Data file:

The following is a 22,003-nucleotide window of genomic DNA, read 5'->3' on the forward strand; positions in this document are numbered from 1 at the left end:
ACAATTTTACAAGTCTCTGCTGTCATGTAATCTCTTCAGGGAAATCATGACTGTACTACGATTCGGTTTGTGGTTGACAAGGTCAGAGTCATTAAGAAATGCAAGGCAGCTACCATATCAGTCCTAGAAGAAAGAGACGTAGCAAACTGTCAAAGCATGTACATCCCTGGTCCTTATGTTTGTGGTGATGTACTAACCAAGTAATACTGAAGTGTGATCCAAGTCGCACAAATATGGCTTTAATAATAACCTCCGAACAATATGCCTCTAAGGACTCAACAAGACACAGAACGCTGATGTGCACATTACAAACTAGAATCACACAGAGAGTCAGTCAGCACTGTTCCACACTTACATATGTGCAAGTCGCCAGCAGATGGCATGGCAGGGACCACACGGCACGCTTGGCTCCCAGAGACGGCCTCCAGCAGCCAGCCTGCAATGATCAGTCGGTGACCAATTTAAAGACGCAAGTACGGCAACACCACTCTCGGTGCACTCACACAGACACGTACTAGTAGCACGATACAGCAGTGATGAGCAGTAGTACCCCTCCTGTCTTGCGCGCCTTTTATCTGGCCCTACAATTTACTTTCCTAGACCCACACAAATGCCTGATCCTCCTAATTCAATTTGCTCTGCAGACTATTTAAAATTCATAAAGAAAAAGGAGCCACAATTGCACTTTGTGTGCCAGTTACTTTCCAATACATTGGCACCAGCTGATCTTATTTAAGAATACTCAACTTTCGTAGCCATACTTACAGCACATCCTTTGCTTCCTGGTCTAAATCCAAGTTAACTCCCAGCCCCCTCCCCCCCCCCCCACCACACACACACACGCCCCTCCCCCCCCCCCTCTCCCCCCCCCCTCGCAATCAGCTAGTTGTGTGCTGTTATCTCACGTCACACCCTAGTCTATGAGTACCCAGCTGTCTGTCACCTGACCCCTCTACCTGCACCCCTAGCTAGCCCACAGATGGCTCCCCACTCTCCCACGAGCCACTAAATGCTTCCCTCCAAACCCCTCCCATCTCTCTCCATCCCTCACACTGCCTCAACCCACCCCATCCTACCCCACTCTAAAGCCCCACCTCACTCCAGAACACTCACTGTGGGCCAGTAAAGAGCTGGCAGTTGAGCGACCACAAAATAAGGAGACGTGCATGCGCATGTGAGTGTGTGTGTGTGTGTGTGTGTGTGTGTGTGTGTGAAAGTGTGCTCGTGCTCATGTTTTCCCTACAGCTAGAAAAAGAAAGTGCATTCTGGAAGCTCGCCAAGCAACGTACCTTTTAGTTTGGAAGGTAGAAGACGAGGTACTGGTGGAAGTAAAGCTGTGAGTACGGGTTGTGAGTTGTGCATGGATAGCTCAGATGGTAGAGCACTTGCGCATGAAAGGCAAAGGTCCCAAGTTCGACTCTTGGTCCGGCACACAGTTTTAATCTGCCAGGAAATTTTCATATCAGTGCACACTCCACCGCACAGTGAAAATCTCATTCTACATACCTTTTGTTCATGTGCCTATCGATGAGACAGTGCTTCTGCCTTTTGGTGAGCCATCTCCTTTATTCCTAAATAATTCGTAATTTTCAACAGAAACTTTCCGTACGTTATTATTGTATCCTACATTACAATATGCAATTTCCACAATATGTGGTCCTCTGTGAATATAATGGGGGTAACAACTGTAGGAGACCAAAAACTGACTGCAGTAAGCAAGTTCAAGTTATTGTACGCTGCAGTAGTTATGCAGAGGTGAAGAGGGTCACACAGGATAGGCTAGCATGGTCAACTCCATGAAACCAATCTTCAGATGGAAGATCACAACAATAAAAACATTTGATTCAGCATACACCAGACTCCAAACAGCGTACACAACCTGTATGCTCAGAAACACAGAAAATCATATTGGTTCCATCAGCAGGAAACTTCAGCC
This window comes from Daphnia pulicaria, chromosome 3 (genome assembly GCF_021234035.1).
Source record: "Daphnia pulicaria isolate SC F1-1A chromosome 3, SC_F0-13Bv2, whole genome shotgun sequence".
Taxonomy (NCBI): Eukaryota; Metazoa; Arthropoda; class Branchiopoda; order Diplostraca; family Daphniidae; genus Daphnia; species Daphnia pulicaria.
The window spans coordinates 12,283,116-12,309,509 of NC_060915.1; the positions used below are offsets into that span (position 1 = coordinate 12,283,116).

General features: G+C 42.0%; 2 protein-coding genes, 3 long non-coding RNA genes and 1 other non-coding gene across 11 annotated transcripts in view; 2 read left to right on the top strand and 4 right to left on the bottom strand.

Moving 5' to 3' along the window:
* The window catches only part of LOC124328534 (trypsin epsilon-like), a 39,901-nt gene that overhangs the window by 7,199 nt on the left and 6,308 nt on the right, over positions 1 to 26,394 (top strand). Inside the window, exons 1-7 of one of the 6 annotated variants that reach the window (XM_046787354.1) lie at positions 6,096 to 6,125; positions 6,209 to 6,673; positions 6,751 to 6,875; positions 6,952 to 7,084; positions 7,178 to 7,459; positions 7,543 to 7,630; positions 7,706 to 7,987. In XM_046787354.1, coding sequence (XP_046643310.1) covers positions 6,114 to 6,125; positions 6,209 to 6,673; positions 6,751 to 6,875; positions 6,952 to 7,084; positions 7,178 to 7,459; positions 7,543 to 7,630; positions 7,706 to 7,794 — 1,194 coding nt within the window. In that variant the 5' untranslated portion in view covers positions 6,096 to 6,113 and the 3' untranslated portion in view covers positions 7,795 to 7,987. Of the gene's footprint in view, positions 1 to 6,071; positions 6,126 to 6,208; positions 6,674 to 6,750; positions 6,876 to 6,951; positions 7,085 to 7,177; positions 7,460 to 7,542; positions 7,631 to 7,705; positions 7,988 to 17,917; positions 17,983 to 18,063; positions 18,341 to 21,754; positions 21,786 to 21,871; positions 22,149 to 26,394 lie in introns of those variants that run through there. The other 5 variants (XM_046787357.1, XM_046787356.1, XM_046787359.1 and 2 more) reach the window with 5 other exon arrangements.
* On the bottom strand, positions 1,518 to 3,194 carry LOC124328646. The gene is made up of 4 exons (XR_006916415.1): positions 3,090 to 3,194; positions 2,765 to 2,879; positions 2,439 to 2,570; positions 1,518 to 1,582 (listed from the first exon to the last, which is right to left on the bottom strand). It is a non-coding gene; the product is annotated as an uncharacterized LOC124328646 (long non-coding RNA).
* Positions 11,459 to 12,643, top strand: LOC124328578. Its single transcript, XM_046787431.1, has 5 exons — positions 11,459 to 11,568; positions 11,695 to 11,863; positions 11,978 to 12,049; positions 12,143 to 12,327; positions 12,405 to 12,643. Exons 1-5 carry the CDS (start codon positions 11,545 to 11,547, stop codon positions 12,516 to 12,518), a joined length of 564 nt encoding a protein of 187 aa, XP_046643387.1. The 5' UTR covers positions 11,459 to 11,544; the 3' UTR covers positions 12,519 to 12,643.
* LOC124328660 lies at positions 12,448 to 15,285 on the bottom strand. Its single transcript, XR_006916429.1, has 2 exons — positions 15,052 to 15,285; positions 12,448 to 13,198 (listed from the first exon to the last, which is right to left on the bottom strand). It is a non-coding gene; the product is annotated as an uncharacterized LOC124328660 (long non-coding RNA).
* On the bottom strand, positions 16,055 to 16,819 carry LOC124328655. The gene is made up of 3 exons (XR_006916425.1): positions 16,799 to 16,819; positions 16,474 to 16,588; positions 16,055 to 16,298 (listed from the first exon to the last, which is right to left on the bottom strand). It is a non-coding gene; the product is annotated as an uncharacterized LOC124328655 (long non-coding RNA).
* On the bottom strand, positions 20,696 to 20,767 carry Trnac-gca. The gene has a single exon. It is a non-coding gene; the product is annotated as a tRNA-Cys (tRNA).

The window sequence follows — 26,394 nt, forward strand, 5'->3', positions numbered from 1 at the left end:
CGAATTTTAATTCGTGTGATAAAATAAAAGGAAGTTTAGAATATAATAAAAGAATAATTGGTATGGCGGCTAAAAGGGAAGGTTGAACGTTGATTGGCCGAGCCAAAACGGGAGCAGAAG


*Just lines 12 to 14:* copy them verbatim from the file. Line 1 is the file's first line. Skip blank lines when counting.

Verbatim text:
* LOC124328660 lies at positions 12,448 to 15,285 on the bottom strand. Its single transcript, XR_006916429.1, has 2 exons — positions 15,052 to 15,285; positions 12,448 to 13,198 (listed from the first exon to the last, which is right to left on the bottom strand). It is a non-coding gene; the product is annotated as an uncharacterized LOC124328660 (long non-coding RNA).
* On the bottom strand, positions 16,055 to 16,819 carry LOC124328655. The gene is made up of 3 exons (XR_006916425.1): positions 16,799 to 16,819; positions 16,474 to 16,588; positions 16,055 to 16,298 (listed from the first exon to the last, which is right to left on the bottom strand). It is a non-coding gene; the product is annotated as an uncharacterized LOC124328655 (long non-coding RNA).
* On the bottom strand, positions 20,696 to 20,767 carry Trnac-gca. The gene has a single exon. It is a non-coding gene; the product is annotated as a tRNA-Cys (tRNA).